Unlike the sole claim considered by the majority-“that the evidence did not support the conviction as modified”-it would not be futile for Bear to raise his due process claim in the Oklahoma courts. I agree with the majority that the Oklahoma Court of Criminal Appeals' modification of Bear's crime of conviction necessarily implies that that court “determined on direct appeal that the record in fact supported ․ a conviction for [assault with intent to commit rape].” Maj. Op., ante, at 783. Accordingly, requiring Bear to present again this issue to lower Oklahoma courts would be futile. However, because Bear never presented his due process claim to the Court of Criminal Appeals, or any other Oklahoma state court, I cannot say with confidence that it was considered. Accordingly, I believe Bear must raise his due process claim in the Oklahoma courts in order to meet federal exhaustion requirements.
Further, I do not believe that Bear would be procedurally barred from raising his due process claim in a petition for postconviction relief in the Oklahoma courts. As the majority makes clear, the first opportunity Bear had to raise his due process challenge to the modification of his crime of conviction arose after the Court of Criminal Appeals issued its opinion. Because I believe it would have been inappropriate for Bear to raise his due process claim under the limited rehearing procedures set out in Oklahoma Court of Criminal Appeals Rule 3.14,1 I believe Bear can now present his due process claim by way of an application for postconviction relief in the Oklahoma courts.
Since I do not believe Bear's due process claim has been presented to the Oklahoma courts-“fairly” or otherwise-and I do not believe it would be futile for Bear to raise it now, I conclude Bear has failed to exhaust his state remedies. Accordingly, I would affirm the district court's dismissal for failure to exhaust.
1. Oklahoma law allows the Court of Criminal Appeals to reverse, affirm, or modify an appellant's judgment and sentence. Okla. Stat. Ann. tit. 21, § 1066 (West 1991). The Oklahoma courts have construed this statute to permit the Court of Criminal Appeals to modify a conviction when it determines that the evidence does not support the charge on which the jury convicted, but does support a lesser included offense. See e.g., McArthur v. State, 862 P.2d 482, 485 (Okla.Cr.App.1993).
2. The dissent contends that in addition to his sufficiency claim, Petitioner's habeas application also raises a separate due process claim. Although a strained reading of Petitioner's application might demonstrate an attempt to raise an independent due process claim, when read in its entirety, the record clearly shows that Petitioner failed to raise an independent due process claim. Furthermore, Petitioner is represented by counsel. While it is well settled that courts must broadly construe pro se pleadings to include arguments which the pro se litigant fails to clearly and forcefully raise, Haines v. Kerner, 404 U.S. 519, 520-21, 92 S.Ct. 594, 30 L.Ed.2d 652 (1972), it is equally settled that litigants represented by counsel receive no such treatment and must develop the issues which they raise before the court. Id.; see also United States v. Denogean, 79 F.3d 1010, 1012 n. 2 (10th Cir.1996). A careful reading of the briefs and the record in this case demonstrates that Petitioner simply does not develop the argument which the dissent divines. Thus, the only issue properly presented for habeas review is whether the evidence supports Petitioner's conviction as modified by the Oklahoma Court of Criminal Appeals.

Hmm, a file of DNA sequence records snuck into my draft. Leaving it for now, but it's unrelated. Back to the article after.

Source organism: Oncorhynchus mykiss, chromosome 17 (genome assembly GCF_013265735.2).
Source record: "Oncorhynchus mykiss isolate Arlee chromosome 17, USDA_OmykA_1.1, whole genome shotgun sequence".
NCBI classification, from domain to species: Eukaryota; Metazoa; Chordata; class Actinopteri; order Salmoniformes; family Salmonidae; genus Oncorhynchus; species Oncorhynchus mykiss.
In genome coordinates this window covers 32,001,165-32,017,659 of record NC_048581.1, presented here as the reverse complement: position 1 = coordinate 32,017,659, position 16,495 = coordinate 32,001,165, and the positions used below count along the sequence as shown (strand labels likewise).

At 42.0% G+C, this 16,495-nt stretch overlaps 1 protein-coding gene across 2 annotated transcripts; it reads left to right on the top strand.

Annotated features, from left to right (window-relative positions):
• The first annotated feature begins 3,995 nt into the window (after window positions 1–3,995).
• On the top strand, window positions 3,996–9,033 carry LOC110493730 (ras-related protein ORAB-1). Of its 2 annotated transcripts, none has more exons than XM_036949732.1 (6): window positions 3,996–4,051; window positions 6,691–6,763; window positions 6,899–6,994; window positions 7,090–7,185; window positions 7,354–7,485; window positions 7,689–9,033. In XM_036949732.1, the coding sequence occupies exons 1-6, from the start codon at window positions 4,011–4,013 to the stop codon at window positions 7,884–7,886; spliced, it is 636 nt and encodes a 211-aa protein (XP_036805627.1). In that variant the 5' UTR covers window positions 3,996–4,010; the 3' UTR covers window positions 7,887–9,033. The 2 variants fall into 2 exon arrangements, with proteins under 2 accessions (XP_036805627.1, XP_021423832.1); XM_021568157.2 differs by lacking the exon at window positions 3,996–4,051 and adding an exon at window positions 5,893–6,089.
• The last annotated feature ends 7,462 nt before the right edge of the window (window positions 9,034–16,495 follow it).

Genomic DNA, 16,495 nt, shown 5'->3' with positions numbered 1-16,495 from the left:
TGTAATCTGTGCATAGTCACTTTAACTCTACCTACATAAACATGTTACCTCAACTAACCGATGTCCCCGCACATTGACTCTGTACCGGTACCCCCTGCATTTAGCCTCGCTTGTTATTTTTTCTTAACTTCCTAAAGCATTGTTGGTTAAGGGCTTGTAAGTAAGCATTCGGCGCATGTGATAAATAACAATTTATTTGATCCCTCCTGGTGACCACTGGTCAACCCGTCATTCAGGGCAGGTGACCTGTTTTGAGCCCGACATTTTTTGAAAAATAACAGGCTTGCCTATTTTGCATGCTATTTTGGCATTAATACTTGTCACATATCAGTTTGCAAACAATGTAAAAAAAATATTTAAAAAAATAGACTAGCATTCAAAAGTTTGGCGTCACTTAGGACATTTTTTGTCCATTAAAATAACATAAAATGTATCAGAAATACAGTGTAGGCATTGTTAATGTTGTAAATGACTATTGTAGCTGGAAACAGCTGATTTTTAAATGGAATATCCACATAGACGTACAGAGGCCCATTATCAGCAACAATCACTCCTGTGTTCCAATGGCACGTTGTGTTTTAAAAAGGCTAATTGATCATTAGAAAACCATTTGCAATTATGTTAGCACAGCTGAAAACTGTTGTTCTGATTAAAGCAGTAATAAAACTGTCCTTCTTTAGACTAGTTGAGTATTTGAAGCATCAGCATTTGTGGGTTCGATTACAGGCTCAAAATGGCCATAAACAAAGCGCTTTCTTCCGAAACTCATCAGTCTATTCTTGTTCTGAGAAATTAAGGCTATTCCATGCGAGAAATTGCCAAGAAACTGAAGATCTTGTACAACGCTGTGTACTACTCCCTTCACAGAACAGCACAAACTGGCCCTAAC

3. Read collectively, Supreme Court precedent clearly shows that a claim is exhausted once the state courts have actually passed upon the issue raised. See Brown v. Allen, 344 U.S. 443, 448-49, 73 S.Ct. 397, 97 L.Ed. 469 (1953); Castille, 489 U.S. at 351, 109 S.Ct. 1056. Thus, although we rest our decision on the fact that further proceedings in the state court would be futile, the notion that Petitioner has actually exhausted his state court remedies, under the specific facts of this case, is particularly persuasive.
1. The rule reads, in pertinent part:RULE 3.14 REHEARING; REQUISITES OF PETITION․B. A petition for rehearing shall not be filed, as a matter of course, but only for the following reasons:(1) Some question decisive of the case and duly submitted by the attorney of record has been overlooked by the Court, or(2) The decision is in conflict with an express statute or controlling decision to which the attention of this Court was not called either in the brief or in oral argument.Bear could not have raised his due process claim under either of these bases.
BALDOCK, Circuit Judge.